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Monday, December 20, 2004


Samui nightlife

Somebody, I think it is Tyler, has a thing he says to men who complain about the bitchy attitudes of good-looking women:

You have to imagine yourself in the reality of a beautiful woman. She has all these strangers coming up to her and kissing up to her because they want something out of her. The only way she can fend them off is to put up the bitch shield

Or something to that effect. Anyway, I recommend that every dude who has ever wanted to try that exercise but lacks the empathy or imagination should come to a Thai beach town and walk about for a few hours. You'll quickly get the hang of how it feels to be forever being pestered by people who want to be really, really nice to you. There are, for instance, the tailors who want to give you the World's Best Deal on suits, and street vendors who are convinced their teak elephants are exactly what your home needs. (They are very, very well carved teak elephants, I will admit). And then there are the bar-girls.

You have never, ever, seen anything like a Thai bar-girl. They are typically about four foot six, speak two dozen words of English and have just arrived from a small town in deepest Isaan (the north-eastern region of Thailand). They generally claim to be in their mid-twenties. Crowds of them lurk outside at least half the bars in town (there are not actually very many gogo bars in Chaweng, but quite a lot of what it's polite to call "hostess" bars). And they will do anything, almost literally anything, to get you into their bar.

The last time I was in Thailand, in Phuket, I got used to being grabbed by tiny women cooing "Hey, sexyman, you come with me", although I admit it was a surprise the time I had this done to me by a T-shirt vendor. The bar-girls in Samui, however, make the ones in Phuket look positively demure. Last night in addition to being grabbed, I was goosed, several times, and spanked more than once for daring to walk past their bars. The idea of being sexually molested by cuties is initially attractive, but it gets very old very quickly.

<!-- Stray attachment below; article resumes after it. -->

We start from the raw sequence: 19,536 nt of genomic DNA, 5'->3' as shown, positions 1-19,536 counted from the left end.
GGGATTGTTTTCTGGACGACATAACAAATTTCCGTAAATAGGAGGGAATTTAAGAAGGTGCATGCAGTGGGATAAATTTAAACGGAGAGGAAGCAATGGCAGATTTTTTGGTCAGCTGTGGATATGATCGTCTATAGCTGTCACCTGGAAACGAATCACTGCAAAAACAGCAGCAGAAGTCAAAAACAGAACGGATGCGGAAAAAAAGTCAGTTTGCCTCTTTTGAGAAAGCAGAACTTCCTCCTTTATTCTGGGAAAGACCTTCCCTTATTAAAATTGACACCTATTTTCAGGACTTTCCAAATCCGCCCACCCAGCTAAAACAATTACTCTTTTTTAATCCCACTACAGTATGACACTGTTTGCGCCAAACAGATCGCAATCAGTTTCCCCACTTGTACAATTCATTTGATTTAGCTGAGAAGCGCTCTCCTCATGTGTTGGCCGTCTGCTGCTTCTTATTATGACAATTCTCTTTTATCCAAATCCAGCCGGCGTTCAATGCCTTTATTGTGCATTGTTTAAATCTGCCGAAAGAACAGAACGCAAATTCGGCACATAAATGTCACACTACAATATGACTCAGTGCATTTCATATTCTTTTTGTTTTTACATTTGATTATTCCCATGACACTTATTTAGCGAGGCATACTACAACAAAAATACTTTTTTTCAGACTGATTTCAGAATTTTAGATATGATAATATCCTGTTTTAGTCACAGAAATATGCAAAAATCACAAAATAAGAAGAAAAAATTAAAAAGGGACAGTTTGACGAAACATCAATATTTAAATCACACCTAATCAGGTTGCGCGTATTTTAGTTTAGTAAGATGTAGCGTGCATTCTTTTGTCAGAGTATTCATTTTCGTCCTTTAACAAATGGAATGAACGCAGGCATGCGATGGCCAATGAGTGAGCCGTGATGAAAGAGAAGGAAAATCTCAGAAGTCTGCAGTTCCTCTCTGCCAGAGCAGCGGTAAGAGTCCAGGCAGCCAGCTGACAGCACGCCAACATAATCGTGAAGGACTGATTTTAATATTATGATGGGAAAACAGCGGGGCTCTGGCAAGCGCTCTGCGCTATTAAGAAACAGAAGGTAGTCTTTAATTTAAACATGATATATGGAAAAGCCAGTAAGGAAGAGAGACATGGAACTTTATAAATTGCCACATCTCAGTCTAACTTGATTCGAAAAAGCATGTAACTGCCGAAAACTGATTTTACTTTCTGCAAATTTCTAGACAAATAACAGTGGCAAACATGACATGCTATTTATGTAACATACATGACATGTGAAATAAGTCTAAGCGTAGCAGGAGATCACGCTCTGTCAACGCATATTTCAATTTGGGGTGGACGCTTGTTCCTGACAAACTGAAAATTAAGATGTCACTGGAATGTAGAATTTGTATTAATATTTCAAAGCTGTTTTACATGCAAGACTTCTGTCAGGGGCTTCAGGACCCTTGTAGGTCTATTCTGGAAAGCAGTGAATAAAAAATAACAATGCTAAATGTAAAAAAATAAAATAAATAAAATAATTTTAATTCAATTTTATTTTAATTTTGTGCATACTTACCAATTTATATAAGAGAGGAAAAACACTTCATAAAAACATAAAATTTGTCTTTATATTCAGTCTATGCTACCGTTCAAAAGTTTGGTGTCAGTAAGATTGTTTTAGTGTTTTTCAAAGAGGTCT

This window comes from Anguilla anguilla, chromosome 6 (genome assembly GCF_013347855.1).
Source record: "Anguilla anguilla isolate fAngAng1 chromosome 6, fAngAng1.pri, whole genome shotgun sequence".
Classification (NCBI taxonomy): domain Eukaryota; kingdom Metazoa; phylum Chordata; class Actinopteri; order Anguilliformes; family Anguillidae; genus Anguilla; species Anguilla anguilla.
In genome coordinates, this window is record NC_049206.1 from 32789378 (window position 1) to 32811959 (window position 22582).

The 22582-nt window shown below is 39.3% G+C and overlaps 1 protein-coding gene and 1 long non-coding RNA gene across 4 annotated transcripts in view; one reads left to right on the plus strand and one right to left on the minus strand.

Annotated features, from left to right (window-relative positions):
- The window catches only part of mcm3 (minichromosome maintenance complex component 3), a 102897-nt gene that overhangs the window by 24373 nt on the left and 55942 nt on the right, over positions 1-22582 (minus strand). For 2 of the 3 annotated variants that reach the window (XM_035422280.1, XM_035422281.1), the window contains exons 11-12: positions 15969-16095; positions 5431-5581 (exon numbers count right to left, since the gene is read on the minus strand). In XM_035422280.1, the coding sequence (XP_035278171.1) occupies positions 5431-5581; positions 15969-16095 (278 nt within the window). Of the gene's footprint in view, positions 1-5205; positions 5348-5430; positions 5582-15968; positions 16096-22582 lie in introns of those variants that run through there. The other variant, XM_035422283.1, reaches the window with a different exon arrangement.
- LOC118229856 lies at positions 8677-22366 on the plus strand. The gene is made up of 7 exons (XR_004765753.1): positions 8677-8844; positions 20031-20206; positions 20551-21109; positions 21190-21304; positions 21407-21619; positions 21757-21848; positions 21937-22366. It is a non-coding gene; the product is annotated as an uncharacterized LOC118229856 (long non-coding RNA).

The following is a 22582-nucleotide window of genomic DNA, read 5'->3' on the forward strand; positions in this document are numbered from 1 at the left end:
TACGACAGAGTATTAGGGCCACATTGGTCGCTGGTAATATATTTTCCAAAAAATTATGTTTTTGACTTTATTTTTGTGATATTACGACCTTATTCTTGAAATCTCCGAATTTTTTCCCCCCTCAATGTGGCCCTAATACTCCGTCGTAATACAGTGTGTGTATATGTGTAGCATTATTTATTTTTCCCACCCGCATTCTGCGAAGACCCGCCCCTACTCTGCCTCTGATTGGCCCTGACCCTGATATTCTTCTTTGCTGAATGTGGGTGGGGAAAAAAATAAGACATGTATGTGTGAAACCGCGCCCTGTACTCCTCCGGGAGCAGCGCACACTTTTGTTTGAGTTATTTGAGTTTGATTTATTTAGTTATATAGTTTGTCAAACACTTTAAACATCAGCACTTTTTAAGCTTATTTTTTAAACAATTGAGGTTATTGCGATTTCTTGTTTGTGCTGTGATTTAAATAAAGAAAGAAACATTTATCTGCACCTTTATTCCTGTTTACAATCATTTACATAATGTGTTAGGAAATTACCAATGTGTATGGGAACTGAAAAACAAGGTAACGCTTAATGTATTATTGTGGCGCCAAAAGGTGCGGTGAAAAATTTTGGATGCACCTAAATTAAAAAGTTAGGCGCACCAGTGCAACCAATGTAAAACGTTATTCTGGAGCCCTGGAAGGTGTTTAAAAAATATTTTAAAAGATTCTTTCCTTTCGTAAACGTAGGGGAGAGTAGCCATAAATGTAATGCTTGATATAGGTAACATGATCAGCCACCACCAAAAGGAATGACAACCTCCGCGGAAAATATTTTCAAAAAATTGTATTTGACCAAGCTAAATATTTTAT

Aside from bar-girls, Chaweng seems to be a fairly target-poor environment. Last night I saw I think three sets of Aussie girls and that was about it. Most bars in town fall into either the "bar-girl" or the "sports variety". There is also a widely promoted "reggae bar" on the other side of the lagoon, which I plan on checking out this evening.

Last night I spent several hours in Chaweng, then on a whim I went to Lamai. I'd been warned that Lamai was wall-to-wall sleaze, which is true enough; it is, however, Thai sleaze, which means a whole load of girls in not especially revealing clothes sitting around more-or-less open-air bars cooing "Hey, sexyman, you come with me" and playing a variety of simple boardgames with the punters. (The reason they play the boardgames rather than, say, talking is because they don't speak much English, so presumably this is their way of connecting with potential tricks. From the point of view of meeting regular girls, Lamai seems entirely useless.

I am glad I went however, for two reasons.

One was the drive there. In addition to regular car taxis, and motorbike taxis, Samui also has a lot of songtheow. This I'm told is Thai for "two benches", and that is just what a songtheow is: a pickup truck with a couple of benches bolted onto the long sides of the back. The market for songtheow is profoundly inefficient: in the course of two minutes four songtheow came along, which charged between one hundred and two hundred baat for the same journey. Of course I picked the one that charged one hundred baat for the ride. And boy, was it a ride. Let me tell you, I have never seen such contempt for human life in a driver. (Not even in Italy. Not even in Brazil). You have to wonder what kind of fucking lunatic drives at one hundred and sixty klicks an hour round a curve above a 200 ft drop. It's one thing to do this in a tuk-tuk at street level, but up in the mountains it's something else. This was by far the most fun I have ever had on a bus.

And when I got to Lamai I met another of the colorful characters that seem to inhabit this part of the world. There was a Thai guy twirling what I can only descrive as a rope made out of fire-crackers. Literally. He was twirling a rope above his head, and fire-crackers were going off. Loud fire-crackers with a lot of smoke. In London all they do is toss the odd fire-cracker around in Leicester Square: the Thais have sooo much more style....

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